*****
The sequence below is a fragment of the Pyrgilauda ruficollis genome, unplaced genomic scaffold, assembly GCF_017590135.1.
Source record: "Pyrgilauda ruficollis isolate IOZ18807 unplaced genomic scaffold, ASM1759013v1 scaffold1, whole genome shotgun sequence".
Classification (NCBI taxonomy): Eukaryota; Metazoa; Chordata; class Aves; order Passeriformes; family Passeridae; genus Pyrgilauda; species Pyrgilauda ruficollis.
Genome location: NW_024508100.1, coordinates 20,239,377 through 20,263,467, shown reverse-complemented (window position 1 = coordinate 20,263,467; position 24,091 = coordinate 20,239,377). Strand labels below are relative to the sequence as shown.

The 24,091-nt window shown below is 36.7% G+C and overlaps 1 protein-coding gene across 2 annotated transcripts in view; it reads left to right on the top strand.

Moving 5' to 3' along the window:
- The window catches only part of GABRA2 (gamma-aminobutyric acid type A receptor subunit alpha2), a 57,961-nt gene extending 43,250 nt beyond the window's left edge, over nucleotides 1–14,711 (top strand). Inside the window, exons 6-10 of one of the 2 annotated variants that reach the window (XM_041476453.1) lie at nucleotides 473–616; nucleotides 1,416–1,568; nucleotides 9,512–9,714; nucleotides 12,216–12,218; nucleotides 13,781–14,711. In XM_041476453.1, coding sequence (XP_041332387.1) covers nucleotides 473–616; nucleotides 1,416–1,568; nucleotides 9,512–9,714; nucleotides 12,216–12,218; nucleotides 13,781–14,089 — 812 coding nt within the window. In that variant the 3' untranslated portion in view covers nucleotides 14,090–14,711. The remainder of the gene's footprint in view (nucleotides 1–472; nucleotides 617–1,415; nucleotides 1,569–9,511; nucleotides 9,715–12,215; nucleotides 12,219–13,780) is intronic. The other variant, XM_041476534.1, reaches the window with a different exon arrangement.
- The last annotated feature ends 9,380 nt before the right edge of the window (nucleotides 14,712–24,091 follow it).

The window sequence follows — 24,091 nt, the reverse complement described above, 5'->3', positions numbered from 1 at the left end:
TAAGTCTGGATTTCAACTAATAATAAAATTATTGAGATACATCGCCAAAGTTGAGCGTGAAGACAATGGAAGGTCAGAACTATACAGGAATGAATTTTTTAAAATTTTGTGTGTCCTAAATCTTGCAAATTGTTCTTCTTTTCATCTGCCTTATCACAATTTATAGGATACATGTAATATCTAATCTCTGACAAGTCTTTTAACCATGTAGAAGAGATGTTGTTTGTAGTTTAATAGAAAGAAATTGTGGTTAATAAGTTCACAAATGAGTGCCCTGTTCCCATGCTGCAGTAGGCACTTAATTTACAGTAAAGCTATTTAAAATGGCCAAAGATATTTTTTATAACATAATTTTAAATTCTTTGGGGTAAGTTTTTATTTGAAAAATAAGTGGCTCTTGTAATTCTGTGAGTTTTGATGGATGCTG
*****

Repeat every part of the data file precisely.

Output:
The sequence below is a fragment of the Pyrgilauda ruficollis genome, unplaced genomic scaffold, assembly GCF_017590135.1.
Source record: "Pyrgilauda ruficollis isolate IOZ18807 unplaced genomic scaffold, ASM1759013v1 scaffold1, whole genome shotgun sequence".
Classification (NCBI taxonomy): Eukaryota; Metazoa; Chordata; class Aves; order Passeriformes; family Passeridae; genus Pyrgilauda; species Pyrgilauda ruficollis.
Genome location: NW_024508100.1, coordinates 20,239,377 through 20,263,467, shown reverse-complemented (window position 1 = coordinate 20,263,467; position 24,091 = coordinate 20,239,377). Strand labels below are relative to the sequence as shown.

The 24,091-nt window shown below is 36.7% G+C and overlaps 1 protein-coding gene across 2 annotated transcripts in view; it reads left to right on the top strand.

Moving 5' to 3' along the window:
- The window catches only part of GABRA2 (gamma-aminobutyric acid type A receptor subunit alpha2), a 57,961-nt gene extending 43,250 nt beyond the window's left edge, over nucleotides 1–14,711 (top strand). Inside the window, exons 6-10 of one of the 2 annotated variants that reach the window (XM_041476453.1) lie at nucleotides 473–616; nucleotides 1,416–1,568; nucleotides 9,512–9,714; nucleotides 12,216–12,218; nucleotides 13,781–14,711. In XM_041476453.1, coding sequence (XP_041332387.1) covers nucleotides 473–616; nucleotides 1,416–1,568; nucleotides 9,512–9,714; nucleotides 12,216–12,218; nucleotides 13,781–14,089 — 812 coding nt within the window. In that variant the 3' untranslated portion in view covers nucleotides 14,090–14,711. The remainder of the gene's footprint in view (nucleotides 1–472; nucleotides 617–1,415; nucleotides 1,569–9,511; nucleotides 9,715–12,215; nucleotides 12,219–13,780) is intronic. The other variant, XM_041476534.1, reaches the window with a different exon arrangement.
- The last annotated feature ends 9,380 nt before the right edge of the window (nucleotides 14,712–24,091 follow it).

The window sequence follows — 24,091 nt, the reverse complement described above, 5'->3', positions numbered from 1 at the left end:
TAAGTCTGGATTTCAACTAATAATAAAATTATTGAGATACATCGCCAAAGTTGAGCGTGAAGACAATGGAAGGTCAGAACTATACAGGAATGAATTTTTTAAAATTTTGTGTGTCCTAAATCTTGCAAATTGTTCTTCTTTTCATCTGCCTTATCACAATTTATAGGATACATGTAATATCTAATCTCTGACAAGTCTTTTAACCATGTAGAAGAGATGTTGTTTGTAGTTTAATAGAAAGAAATTGTGGTTAATAAGTTCACAAATGAGTGCCCTGTTCCCATGCTGCAGTAGGCACTTAATTTACAGTAAAGCTATTTAAAATGGCCAAAGATATTTTTTATAACATAATTTTAAATTCTTTGGGGTAAGTTTTTATTTGAAAAATAAGTGGCTCTTGTAATTCTGTGAGTTTTGATGGATGCTG